It is college commencement season, a glorious time of year, when spring flowers and joy are blooming on campuses across the nation. For millions of diligent college students, hearing their names called and being handed a hard-earned diploma is a watershed moment. It is a genuine cause for celebration for students and their families.
Our two daughters, Jessie and Abby, get vaccines. Not only do they receive their shots on schedule, but they've grown to understand why we've chosen to dedicate our careers to expanding access to immunization -- and they now know why we have to travel long distances, sometimes for extended periods of time, to help ensure that kids get the vaccines they need.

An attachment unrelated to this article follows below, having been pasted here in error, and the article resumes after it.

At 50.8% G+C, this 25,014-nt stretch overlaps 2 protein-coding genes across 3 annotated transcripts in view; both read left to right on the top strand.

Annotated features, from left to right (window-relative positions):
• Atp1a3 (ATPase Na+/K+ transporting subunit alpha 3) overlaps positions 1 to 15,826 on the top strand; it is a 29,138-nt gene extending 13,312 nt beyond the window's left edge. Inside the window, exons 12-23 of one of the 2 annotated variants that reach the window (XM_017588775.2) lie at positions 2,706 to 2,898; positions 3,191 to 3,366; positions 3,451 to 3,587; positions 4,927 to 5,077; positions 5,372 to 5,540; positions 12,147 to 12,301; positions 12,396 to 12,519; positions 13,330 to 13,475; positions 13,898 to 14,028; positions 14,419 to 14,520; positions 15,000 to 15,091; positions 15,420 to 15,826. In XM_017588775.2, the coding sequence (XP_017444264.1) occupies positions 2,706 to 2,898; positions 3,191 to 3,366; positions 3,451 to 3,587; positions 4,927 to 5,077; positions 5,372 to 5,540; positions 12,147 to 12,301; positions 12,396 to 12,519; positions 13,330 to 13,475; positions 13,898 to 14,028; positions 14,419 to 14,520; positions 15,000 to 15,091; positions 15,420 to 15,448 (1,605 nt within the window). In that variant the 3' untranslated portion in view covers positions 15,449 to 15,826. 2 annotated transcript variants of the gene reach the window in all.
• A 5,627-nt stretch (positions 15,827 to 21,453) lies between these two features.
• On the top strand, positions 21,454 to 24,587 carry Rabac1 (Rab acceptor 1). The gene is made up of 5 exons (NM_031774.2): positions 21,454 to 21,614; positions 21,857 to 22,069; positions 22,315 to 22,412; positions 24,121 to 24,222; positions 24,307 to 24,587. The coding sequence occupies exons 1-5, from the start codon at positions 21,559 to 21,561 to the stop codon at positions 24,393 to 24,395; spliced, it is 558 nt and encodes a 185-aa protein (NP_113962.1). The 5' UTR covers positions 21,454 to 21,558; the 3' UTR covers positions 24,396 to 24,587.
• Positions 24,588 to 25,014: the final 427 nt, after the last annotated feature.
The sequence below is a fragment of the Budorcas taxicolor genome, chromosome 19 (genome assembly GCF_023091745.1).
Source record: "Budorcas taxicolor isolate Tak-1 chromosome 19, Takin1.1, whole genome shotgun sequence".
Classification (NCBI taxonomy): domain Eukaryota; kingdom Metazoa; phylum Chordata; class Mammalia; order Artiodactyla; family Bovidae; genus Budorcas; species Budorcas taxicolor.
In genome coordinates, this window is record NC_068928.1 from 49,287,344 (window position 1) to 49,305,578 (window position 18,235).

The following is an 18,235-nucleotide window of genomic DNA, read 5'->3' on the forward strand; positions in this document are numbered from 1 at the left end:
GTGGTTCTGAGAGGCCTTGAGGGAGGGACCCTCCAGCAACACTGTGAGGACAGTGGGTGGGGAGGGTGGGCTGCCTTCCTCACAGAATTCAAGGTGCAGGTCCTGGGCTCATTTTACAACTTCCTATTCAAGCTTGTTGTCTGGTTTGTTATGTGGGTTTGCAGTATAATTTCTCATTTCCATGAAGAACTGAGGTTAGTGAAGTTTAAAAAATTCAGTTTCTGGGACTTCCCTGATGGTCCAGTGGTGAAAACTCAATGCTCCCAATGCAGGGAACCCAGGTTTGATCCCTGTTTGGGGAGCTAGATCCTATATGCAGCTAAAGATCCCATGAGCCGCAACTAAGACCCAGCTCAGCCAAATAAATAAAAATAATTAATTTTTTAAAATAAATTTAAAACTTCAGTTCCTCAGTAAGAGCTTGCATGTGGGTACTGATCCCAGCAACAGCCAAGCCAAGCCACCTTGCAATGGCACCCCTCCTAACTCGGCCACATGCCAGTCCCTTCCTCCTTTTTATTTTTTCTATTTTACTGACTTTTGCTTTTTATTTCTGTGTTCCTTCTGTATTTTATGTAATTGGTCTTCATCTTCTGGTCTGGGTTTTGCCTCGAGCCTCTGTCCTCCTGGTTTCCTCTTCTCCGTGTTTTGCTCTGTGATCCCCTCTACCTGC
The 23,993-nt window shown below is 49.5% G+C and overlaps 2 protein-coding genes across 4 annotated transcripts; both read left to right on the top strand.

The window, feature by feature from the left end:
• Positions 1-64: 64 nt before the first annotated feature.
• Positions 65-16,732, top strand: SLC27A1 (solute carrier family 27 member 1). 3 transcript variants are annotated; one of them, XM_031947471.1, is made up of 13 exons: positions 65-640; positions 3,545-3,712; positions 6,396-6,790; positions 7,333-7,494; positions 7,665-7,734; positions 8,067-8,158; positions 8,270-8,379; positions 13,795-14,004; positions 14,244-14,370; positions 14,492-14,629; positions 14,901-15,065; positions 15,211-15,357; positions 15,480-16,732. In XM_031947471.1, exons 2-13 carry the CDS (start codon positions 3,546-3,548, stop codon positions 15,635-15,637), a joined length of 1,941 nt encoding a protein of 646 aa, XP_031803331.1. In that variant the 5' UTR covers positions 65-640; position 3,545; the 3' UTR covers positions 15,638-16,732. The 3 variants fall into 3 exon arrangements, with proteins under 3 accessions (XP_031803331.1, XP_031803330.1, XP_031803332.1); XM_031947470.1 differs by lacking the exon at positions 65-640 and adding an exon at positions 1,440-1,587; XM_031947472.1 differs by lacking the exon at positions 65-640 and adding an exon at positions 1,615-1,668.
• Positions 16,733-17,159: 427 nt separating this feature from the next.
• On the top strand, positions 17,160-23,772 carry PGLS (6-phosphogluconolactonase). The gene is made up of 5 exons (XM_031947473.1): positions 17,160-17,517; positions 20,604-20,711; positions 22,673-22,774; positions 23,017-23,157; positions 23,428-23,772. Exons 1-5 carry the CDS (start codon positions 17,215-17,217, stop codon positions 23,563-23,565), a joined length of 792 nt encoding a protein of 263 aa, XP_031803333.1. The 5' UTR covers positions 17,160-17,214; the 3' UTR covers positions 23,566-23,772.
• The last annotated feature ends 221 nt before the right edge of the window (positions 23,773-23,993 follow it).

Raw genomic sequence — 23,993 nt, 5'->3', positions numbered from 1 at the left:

Hillary Clinton may need to school herself a bit more on "Leave No Child Behind," and the real story of the Common Core, if she wants to move teachers, students and parents off the sidelines. Those of us whose lives are being organized and sorted out for us have a different perspective on these tests.
Gavi has worked to lower these barriers, leveraging an innovative business model that finances the introduction of new vaccines in developing countries, while simultaneously reshaping the vaccine market. The three inequities remain relevant today, however, and underscore the urgency and significance of what Gavi does.